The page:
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First, persuasion in writing coincides with argumentation. The purpose is to take a position on a topic/issue and with evidence or proof convince the audience to believe something. Aristotle wrote that all that was necessary to persuade was an argumentative topic and evidence to prove it. Today, persuasion includes both of Aristotle's elements with a third aspect: pathos or the emotions.
In persuasive writing, the same pattern follows: argument; proof; and emotions. Voice, diction, tone, vocabulary choice, figurative language--these are the emotional choices made in persuasive writing. Joseph Conrad emphasized:
He who wants to persuade must trust not in just the right argument but in the right word.
That is when tone comes into play in the writing of a persuasive essay.
Tone in writing is defined as the attitude of the writer toward his subject. The writer lacks the ability to show his facial expressions or body language, so he depends on his word choice to let the reader know where he stands on a subject. For example, in writing about television, there is a big difference in these synonyms: the most informative invention in the 20th Century and the "boob tube." Either way, the reader knows how the writer feels about television.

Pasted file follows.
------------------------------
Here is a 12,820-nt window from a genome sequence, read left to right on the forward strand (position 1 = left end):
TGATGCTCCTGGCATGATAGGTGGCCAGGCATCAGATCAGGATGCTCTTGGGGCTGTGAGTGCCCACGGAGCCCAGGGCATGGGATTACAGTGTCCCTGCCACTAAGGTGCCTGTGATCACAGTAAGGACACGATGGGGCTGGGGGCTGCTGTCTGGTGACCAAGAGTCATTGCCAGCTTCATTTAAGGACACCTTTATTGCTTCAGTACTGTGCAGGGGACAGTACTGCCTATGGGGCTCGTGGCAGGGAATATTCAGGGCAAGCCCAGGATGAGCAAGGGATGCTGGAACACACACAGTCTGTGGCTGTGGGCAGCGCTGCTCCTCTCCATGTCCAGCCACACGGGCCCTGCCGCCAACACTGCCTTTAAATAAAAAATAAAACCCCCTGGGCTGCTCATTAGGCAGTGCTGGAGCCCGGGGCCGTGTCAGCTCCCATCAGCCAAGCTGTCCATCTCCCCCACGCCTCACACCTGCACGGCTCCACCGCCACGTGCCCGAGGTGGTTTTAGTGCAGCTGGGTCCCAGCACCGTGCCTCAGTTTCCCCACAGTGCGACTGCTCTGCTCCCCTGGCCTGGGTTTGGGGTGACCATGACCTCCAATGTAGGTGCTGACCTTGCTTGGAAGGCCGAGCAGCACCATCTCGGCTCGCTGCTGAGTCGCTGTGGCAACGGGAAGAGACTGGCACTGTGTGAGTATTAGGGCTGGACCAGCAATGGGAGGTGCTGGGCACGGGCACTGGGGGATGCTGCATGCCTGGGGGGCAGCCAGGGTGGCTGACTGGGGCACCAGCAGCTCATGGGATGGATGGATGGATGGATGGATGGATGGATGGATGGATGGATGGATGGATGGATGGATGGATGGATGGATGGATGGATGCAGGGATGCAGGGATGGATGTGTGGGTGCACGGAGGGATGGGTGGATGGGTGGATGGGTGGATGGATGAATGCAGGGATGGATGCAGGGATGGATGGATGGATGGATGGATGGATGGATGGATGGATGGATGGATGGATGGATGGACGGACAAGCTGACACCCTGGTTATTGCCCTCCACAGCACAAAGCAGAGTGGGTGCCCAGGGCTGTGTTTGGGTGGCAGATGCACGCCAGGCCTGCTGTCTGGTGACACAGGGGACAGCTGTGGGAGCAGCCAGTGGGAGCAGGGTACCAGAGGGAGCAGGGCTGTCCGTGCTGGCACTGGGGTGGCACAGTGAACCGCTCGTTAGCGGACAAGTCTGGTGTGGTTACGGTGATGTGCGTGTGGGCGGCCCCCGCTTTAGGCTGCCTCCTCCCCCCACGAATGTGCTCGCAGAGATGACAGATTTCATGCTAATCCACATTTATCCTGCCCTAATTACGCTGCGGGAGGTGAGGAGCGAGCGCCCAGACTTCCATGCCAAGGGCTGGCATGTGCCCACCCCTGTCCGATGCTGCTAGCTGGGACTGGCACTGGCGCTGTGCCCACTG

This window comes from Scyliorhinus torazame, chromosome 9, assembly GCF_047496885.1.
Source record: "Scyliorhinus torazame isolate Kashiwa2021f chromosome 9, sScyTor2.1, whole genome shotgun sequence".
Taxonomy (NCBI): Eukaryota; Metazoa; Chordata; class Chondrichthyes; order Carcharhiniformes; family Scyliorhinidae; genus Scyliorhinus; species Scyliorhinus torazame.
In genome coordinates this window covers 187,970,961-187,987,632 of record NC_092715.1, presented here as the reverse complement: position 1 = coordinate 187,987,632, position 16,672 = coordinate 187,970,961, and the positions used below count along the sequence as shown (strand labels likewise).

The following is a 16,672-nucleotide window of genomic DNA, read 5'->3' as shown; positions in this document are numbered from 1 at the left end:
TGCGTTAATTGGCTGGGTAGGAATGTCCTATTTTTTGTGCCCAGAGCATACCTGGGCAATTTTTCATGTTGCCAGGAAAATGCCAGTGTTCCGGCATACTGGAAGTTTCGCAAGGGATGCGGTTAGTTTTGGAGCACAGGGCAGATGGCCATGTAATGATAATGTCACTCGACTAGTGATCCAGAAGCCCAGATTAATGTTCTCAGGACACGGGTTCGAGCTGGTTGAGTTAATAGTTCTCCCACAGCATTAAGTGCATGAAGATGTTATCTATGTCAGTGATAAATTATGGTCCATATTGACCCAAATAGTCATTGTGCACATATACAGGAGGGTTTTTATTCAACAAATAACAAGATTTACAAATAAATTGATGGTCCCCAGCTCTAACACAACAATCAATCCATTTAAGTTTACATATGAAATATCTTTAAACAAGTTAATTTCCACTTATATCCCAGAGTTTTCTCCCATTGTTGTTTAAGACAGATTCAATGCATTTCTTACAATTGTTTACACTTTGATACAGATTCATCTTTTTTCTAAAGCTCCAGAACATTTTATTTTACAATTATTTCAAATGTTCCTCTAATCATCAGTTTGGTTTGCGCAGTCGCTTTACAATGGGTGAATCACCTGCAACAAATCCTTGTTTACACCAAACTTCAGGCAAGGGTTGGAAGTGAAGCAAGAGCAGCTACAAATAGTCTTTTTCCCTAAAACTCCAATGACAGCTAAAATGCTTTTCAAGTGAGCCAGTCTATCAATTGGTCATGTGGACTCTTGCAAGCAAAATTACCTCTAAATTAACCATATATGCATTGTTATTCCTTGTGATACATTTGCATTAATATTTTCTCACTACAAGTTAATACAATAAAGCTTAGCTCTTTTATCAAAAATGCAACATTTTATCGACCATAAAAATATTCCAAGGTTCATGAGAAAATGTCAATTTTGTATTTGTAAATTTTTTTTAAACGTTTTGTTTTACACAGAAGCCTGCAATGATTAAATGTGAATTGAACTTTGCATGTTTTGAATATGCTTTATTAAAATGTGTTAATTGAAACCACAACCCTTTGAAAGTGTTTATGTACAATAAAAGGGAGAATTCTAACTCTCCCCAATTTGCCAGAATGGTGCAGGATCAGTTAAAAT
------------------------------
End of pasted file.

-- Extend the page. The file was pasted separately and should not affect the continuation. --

In addition, the tone has the ability to turn on or off the reader's agreement depending on the emotional weight of the writer's words. if the words are too strong, he may think that the writer is a fanatic and will not be persuaded. Conversely, if the words are weak, the reader will not be believe the writer because he lacks authority. The tone of the writer is presented through his word choices. The pen can paint what the eye cannot see. Furthermore, powerful words and the writer's tone can change the history of the the world. Remember the historical figure of the 20th Century who used these tools: Hitler in Nazi Germany.
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